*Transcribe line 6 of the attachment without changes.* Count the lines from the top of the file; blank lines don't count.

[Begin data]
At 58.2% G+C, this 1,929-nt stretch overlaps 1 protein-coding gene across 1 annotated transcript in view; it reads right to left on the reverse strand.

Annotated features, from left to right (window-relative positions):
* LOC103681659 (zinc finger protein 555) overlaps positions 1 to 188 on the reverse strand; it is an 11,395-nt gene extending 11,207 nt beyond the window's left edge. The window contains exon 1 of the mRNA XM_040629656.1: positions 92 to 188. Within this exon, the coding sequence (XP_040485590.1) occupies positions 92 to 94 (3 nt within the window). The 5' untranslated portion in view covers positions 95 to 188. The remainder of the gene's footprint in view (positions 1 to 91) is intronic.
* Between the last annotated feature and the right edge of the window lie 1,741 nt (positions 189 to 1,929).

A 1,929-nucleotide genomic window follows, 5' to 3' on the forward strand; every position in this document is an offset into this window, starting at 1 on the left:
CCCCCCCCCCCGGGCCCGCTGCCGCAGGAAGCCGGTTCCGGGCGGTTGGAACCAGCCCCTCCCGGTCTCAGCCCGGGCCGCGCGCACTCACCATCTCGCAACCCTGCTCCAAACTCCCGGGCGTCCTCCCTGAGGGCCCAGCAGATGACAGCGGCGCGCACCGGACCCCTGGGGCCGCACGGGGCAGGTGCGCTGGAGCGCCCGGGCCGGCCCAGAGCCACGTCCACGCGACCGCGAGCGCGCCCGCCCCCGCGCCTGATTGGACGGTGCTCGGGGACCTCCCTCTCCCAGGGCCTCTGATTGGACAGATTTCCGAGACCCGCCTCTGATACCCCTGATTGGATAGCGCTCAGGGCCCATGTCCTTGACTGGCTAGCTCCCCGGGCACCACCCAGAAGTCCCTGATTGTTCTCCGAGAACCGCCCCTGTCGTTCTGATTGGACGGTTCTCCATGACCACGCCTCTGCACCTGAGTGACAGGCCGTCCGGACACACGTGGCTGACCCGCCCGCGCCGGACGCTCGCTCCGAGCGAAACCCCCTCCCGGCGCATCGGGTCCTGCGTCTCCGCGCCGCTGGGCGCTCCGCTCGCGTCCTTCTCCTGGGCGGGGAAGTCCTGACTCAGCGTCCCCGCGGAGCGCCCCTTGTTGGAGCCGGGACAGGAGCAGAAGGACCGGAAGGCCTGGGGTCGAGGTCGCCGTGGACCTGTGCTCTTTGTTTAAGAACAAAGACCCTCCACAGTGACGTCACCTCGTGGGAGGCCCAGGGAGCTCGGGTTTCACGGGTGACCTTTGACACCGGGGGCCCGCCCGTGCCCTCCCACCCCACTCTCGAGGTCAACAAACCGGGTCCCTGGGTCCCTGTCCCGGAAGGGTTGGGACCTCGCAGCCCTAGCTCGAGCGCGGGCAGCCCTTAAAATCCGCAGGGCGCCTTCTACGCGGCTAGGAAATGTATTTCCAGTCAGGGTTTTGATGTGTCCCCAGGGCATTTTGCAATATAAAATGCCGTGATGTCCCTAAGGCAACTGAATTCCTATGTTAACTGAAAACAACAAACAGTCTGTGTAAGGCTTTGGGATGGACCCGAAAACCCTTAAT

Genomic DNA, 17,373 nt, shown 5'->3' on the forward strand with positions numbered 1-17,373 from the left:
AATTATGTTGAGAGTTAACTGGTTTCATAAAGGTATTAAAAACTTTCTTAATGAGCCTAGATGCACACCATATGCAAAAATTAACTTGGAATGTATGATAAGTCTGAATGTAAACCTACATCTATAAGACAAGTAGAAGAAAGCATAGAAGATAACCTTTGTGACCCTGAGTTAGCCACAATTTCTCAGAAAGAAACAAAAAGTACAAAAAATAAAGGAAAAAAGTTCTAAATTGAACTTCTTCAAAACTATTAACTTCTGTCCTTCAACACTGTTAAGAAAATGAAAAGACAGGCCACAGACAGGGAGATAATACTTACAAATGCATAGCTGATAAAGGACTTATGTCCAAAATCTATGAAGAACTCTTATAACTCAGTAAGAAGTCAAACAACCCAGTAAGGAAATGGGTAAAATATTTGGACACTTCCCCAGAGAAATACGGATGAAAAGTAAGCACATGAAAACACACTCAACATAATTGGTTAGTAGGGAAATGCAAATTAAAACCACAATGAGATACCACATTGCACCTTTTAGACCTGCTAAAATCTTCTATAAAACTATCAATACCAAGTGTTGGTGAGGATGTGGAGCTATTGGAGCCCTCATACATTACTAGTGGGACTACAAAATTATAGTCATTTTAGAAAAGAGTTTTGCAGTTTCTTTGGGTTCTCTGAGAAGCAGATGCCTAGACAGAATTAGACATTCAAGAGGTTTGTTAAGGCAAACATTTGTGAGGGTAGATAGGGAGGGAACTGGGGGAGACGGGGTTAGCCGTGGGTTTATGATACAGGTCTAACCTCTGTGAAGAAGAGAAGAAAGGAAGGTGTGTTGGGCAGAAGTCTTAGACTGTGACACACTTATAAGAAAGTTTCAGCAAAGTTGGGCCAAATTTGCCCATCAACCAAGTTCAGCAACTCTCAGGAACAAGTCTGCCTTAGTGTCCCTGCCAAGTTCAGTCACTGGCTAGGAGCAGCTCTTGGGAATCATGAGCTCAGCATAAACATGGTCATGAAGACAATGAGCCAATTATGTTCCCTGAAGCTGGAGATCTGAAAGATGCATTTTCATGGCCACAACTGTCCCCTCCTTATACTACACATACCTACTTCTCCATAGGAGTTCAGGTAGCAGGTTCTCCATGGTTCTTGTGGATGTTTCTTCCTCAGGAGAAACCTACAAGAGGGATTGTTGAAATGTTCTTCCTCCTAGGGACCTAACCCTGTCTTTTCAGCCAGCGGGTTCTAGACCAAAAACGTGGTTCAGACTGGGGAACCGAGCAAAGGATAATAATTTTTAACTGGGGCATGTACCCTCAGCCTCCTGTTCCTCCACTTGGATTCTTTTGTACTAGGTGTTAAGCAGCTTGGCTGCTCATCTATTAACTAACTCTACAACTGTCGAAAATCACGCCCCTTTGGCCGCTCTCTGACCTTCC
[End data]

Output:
CCCCCCCCCCCGGGCCCGCTGCCGCAGGAAGCCGGTTCCGGGCGGTTGGAACCAGCCCCTCCCGGTCTCAGCCCGGGCCGCGCGCACTCACCATCTCGCAACCCTGCTCCAAACTCCCGGGCGTCCTCCCTGAGGGCCCAGCAGATGACAGCGGCGCGCACCGGACCCCTGGGGCCGCACGGGGCAGGTGCGCTGGAGCGCCCGGGCCGGCCCAGAGCCACGTCCACGCGACCGCGAGCGCGCCCGCCCCCGCGCCTGATTGGACGGTGCTCGGGGACCTCCCTCTCCCAGGGCCTCTGATTGGACAGATTTCCGAGACCCGCCTCTGATACCCCTGATTGGATAGCGCTCAGGGCCCATGTCCTTGACTGGCTAGCTCCCCGGGCACCACCCAGAAGTCCCTGATTGTTCTCCGAGAACCGCCCCTGTCGTTCTGATTGGACGGTTCTCCATGACCACGCCTCTGCACCTGAGTGACAGGCCGTCCGGACACACGTGGCTGACCCGCCCGCGCCGGACGCTCGCTCCGAGCGAAACCCCCTCCCGGCGCATCGGGTCCTGCGTCTCCGCGCCGCTGGGCGCTCCGCTCGCGTCCTTCTCCTGGGCGGGGAAGTCCTGACTCAGCGTCCCCGCGGAGCGCCCCTTGTTGGAGCCGGGACAGGAGCAGAAGGACCGGAAGGCCTGGGGTCGAGGTCGCCGTGGACCTGTGCTCTTTGTTTAAGAACAAAGACCCTCCACAGTGACGTCACCTCGTGGGAGGCCCAGGGAGCTCGGGTTTCACGGGTGACCTTTGACACCGGGGGCCCGCCCGTGCCCTCCCACCCCACTCTCGAGGTCAACAAACCGGGTCCCTGGGTCCCTGTCCCGGAAGGGTTGGGACCTCGCAGCCCTAGCTCGAGCGCGGGCAGCCCTTAAAATCCGCAGGGCGCCTTCTACGCGGCTAGGAAATGTATTTCCAGTCAGGGTTTTGATGTGTCCCCAGGGCATTTTGCAATATAAAATGCCGTGATGTCCCTAAGGCAACTGAATTCCTATGTTAACTGAAAACAACAAACAGTCTGTGTAAGGCTTTGGGATGGACCCGAAAACCCTTAAT